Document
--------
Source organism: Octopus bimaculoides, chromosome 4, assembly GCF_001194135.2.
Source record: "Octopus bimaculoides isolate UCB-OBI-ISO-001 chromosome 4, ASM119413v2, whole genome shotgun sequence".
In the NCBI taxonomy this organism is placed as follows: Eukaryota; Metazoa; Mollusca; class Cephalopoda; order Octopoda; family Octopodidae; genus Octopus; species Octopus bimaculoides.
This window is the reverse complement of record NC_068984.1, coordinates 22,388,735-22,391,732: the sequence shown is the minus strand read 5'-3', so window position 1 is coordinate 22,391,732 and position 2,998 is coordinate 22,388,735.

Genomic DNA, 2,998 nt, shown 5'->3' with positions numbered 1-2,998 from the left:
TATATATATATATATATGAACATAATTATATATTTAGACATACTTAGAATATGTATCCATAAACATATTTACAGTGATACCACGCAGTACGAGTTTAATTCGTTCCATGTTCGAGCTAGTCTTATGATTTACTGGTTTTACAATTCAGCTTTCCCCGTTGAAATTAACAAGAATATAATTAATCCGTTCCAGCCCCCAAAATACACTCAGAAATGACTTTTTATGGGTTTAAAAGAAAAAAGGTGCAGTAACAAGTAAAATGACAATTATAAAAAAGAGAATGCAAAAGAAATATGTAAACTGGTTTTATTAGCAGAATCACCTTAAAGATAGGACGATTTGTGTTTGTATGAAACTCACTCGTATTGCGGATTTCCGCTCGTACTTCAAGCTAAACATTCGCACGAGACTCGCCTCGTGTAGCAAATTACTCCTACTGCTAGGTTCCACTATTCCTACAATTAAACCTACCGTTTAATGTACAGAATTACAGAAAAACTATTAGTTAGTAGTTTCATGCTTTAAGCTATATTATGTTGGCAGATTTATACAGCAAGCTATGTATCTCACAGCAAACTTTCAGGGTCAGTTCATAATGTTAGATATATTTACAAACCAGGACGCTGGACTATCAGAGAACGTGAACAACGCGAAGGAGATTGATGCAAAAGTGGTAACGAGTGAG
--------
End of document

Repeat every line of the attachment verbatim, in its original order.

Source organism: Octopus bimaculoides, chromosome 4, assembly GCF_001194135.2.
Source record: "Octopus bimaculoides isolate UCB-OBI-ISO-001 chromosome 4, ASM119413v2, whole genome shotgun sequence".
In the NCBI taxonomy this organism is placed as follows: Eukaryota; Metazoa; Mollusca; class Cephalopoda; order Octopoda; family Octopodidae; genus Octopus; species Octopus bimaculoides.
This window is the reverse complement of record NC_068984.1, coordinates 22,388,735-22,391,732: the sequence shown is the minus strand read 5'-3', so window position 1 is coordinate 22,391,732 and position 2,998 is coordinate 22,388,735.

Genomic DNA, 2,998 nt, shown 5'->3' with positions numbered 1-2,998 from the left:
TATATATATATATATATGAACATAATTATATATTTAGACATACTTAGAATATGTATCCATAAACATATTTACAGTGATACCACGCAGTACGAGTTTAATTCGTTCCATGTTCGAGCTAGTCTTATGATTTACTGGTTTTACAATTCAGCTTTCCCCGTTGAAATTAACAAGAATATAATTAATCCGTTCCAGCCCCCAAAATACACTCAGAAATGACTTTTTATGGGTTTAAAAGAAAAAAGGTGCAGTAACAAGTAAAATGACAATTATAAAAAAGAGAATGCAAAAGAAATATGTAAACTGGTTTTATTAGCAGAATCACCTTAAAGATAGGACGATTTGTGTTTGTATGAAACTCACTCGTATTGCGGATTTCCGCTCGTACTTCAAGCTAAACATTCGCACGAGACTCGCCTCGTGTAGCAAATTACTCCTACTGCTAGGTTCCACTATTCCTACAATTAAACCTACCGTTTAATGTACAGAATTACAGAAAAACTATTAGTTAGTAGTTTCATGCTTTAAGCTATATTATGTTGGCAGATTTATACAGCAAGCTATGTATCTCACAGCAAACTTTCAGGGTCAGTTCATAATGTTAGATATATTTACAAACCAGGACGCTGGACTATCAGAGAACGTGAACAACGCGAAGGAGATTGATGCAAAAGTGGTAACGAGTGAG